Forge, 2011 (2011)
Read an Excerpt
Reviewed by Mary Ann Smyth
t's hard to believe that Margaret McLean (who has years of experience as a criminal prosecutor) is a first-time novelist. Her writing speaks of experience in her new field. Her debut courtroom thriller,
, is a winner and the Boston Globe has named her as one of the
Next Faces of Boston Crime Fiction
Boston firefighter is shot to death while trying to rescue a Senegalese shopkeeper and her son from a fire. Amina and her son Malick lived above the shop. The question is,
who would shoot a fireman doing his job?
Also, was it arson? If so, did the woman start it for the $1,000,000 in insurance money?
ormer prosecutor Sarah Lynch and her Uncle Buddy, a defense lawyer, take on the woman's case. What follows is courtroom drama at its finest. The characters are finely drawn and come alive under McLean's expertise. Uncle Buddy's colorful bowties take on a persona all of their own.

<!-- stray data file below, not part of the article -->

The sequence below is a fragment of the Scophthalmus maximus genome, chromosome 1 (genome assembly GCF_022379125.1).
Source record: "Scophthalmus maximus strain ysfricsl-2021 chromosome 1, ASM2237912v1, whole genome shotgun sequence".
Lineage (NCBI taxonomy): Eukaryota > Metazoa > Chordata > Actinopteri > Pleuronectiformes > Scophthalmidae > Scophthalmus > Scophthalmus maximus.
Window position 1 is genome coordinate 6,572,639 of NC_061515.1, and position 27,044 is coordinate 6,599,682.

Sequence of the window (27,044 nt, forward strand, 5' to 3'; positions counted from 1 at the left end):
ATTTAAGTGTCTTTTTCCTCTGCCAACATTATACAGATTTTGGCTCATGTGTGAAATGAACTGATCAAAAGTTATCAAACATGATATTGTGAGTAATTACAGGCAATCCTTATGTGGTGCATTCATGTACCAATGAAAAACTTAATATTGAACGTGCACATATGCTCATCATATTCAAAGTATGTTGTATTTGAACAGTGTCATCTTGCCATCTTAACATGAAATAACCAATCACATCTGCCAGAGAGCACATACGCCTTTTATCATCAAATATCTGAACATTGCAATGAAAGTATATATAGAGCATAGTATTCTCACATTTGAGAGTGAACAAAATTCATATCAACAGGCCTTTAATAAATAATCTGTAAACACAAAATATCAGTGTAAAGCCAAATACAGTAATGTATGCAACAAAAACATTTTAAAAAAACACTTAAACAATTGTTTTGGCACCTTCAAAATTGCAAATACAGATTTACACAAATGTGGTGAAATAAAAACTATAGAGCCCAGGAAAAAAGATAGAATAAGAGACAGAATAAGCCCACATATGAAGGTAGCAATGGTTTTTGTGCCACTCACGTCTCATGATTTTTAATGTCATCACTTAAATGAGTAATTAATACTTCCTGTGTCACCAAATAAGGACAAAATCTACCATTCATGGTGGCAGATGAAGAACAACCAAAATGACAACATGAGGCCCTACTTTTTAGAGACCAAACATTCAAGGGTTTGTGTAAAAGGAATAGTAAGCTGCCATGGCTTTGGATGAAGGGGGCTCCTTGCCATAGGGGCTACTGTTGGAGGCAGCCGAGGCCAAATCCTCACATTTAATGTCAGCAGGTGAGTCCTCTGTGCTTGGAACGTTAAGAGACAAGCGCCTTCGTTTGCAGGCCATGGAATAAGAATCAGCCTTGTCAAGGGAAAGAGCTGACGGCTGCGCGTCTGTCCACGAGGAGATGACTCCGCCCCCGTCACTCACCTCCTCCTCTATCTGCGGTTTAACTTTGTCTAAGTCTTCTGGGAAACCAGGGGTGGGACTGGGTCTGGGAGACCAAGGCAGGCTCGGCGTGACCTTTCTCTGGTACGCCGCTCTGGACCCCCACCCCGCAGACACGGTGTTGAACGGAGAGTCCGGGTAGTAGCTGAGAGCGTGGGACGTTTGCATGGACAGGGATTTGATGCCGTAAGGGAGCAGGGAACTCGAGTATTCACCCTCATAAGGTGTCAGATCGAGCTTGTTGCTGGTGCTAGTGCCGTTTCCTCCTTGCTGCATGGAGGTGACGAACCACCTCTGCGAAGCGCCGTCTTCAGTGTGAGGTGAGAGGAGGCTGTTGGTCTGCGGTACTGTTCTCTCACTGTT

uahog, one of the jurors, is so obnoxious and racist you want to punch him on the nose. On the other side of the coin is the foreman, who is a gentleman through and through. Sarah dedicates herself to help Amina. Even though Amina's story is one of hardship, she conducts herself with dignity.
takes a moment to point out the racist attitudes that still exist in this country. They are not applauded or condemned – simply acknowledged. It's a fine book from a first-time author. I look forward to more exciting work from Margaret McLean.
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